margin services, making it easier to justify the expense of maintaining personnel in
Intermediate services, such as stock purchasing, will increasingly occur online because
of the lower transaction costs. These services may be also be provided in the banks,
particularly for those who wish to have personal advice. This creates interesting
competitive dynamics in the channel.
We can derive a number of lessons from these cases. They each illustrate specific
synergy strategies that fit the four categories provided above: cost savings, trust
building, added value, and market extension.
Cost savings was evident in each of the cases. FRS plans to use e-commerce to lower
local inventory, without diminishing customer's access to the full range of products.
Rabobank hopes to reduce their costs for handling mass market banking services by
migrating high overhead transactions to the Internet. Bruna lowers costs by giving
customers advice and access to book inventory without taking up the time of store
Trust building is also clearly evident in each case. FRS and Bruna reduce customers'
perceived risks by allowing online ordering with payment and pickup at the shop. Rabobank
has clearly pursued a community involvement strategy, using e-commerce in their Trefpunt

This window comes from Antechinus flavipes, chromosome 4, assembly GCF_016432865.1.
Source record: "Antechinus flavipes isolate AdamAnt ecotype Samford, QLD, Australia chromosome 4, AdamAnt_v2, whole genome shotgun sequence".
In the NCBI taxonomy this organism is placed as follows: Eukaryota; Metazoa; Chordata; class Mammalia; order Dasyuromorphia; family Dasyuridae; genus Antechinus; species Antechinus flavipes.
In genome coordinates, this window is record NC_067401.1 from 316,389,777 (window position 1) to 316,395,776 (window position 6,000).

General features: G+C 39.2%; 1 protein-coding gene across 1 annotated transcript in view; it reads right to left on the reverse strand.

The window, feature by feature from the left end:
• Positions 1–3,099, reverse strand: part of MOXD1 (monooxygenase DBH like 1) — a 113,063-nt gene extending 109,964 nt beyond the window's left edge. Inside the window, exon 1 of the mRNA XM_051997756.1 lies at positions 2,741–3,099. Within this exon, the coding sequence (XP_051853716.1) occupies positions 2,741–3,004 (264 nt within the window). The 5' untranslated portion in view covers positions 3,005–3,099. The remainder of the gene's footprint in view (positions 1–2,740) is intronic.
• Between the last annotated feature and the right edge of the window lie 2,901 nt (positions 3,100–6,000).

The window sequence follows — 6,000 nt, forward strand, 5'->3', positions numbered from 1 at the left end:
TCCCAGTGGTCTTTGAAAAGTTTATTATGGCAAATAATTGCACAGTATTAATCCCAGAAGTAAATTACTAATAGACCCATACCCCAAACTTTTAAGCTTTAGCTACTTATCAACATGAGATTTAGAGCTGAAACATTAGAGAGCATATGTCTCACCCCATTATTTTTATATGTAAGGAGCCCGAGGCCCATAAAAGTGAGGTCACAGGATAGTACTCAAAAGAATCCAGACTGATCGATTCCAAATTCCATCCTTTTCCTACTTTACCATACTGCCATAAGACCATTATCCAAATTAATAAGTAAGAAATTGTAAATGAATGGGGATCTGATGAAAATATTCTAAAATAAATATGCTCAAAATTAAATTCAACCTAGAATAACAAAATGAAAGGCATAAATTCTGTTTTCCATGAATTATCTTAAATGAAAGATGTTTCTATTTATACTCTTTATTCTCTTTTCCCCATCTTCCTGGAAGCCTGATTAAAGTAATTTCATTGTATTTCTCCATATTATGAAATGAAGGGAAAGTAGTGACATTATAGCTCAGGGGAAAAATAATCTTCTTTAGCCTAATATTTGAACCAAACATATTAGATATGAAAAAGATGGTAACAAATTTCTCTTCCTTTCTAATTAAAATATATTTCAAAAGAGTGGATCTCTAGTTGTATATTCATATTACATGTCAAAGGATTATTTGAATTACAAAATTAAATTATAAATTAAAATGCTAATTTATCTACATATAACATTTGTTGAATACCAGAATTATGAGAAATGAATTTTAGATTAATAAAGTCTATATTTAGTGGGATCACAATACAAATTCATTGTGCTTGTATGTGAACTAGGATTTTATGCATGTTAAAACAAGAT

program to strengthen customer relations. They all exploit their highly visible brand
name, and did not elect to establish a parallel Web brand.
Value adding strategies included the expansion of inventory (both product scope and
product depth) by FRS. The added convenience of a 24 hour channel, of course, is an
additional value for consumers, and can bring in new revenue. For the Rabobank, this may
be of particular importance for stock trading on global exchanges. The integration with
WAP, both for ordering and pickup notification at Bruna are value added services that will
potentially grow in-store traffic. New products, such as customized CDs by FRS also
illustrate how the virtual channel can directly be exploited by the physical shop.
For all of the cases, of course, the Web site enables an extension of their reach into
new markets. We can see, particularly from the FRS example, however, that an important
aspect of this market extension is the ability to retain former customers who have moved